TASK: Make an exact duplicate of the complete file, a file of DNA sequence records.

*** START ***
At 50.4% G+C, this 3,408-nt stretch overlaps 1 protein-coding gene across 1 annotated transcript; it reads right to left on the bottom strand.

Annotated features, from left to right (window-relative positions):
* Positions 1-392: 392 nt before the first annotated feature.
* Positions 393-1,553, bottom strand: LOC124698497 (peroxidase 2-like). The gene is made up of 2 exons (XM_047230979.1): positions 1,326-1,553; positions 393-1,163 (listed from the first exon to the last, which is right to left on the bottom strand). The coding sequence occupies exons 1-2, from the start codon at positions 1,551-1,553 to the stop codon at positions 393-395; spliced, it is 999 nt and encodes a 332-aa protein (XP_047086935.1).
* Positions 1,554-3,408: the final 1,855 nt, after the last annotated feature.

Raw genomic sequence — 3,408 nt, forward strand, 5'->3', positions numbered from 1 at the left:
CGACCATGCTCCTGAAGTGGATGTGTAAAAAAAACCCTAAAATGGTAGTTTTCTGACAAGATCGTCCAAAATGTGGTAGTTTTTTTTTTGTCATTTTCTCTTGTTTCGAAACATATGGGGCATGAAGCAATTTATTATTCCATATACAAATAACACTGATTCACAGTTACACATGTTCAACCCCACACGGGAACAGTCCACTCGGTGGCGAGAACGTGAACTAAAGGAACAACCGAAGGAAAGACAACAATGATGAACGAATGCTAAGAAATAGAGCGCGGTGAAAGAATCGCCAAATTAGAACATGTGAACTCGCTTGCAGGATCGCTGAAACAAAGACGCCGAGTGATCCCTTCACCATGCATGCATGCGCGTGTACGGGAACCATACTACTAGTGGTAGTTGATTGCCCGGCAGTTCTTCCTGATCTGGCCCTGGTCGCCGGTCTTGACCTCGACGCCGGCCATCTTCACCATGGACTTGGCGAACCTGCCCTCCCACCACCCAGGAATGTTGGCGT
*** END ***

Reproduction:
At 50.4% G+C, this 3,408-nt stretch overlaps 1 protein-coding gene across 1 annotated transcript; it reads right to left on the bottom strand.

Annotated features, from left to right (window-relative positions):
* Positions 1-392: 392 nt before the first annotated feature.
* Positions 393-1,553, bottom strand: LOC124698497 (peroxidase 2-like). The gene is made up of 2 exons (XM_047230979.1): positions 1,326-1,553; positions 393-1,163 (listed from the first exon to the last, which is right to left on the bottom strand). The coding sequence occupies exons 1-2, from the start codon at positions 1,551-1,553 to the stop codon at positions 393-395; spliced, it is 999 nt and encodes a 332-aa protein (XP_047086935.1).
* Positions 1,554-3,408: the final 1,855 nt, after the last annotated feature.

Raw genomic sequence — 3,408 nt, forward strand, 5'->3', positions numbered from 1 at the left:
CGACCATGCTCCTGAAGTGGATGTGTAAAAAAAACCCTAAAATGGTAGTTTTCTGACAAGATCGTCCAAAATGTGGTAGTTTTTTTTTTGTCATTTTCTCTTGTTTCGAAACATATGGGGCATGAAGCAATTTATTATTCCATATACAAATAACACTGATTCACAGTTACACATGTTCAACCCCACACGGGAACAGTCCACTCGGTGGCGAGAACGTGAACTAAAGGAACAACCGAAGGAAAGACAACAATGATGAACGAATGCTAAGAAATAGAGCGCGGTGAAAGAATCGCCAAATTAGAACATGTGAACTCGCTTGCAGGATCGCTGAAACAAAGACGCCGAGTGATCCCTTCACCATGCATGCATGCGCGTGTACGGGAACCATACTACTAGTGGTAGTTGATTGCCCGGCAGTTCTTCCTGATCTGGCCCTGGTCGCCGGTCTTGACCTCGACGCCGGCCATCTTCACCATGGACTTGGCGAACCTGCCCTCCCACCACCCAGGAATGTTGGCGT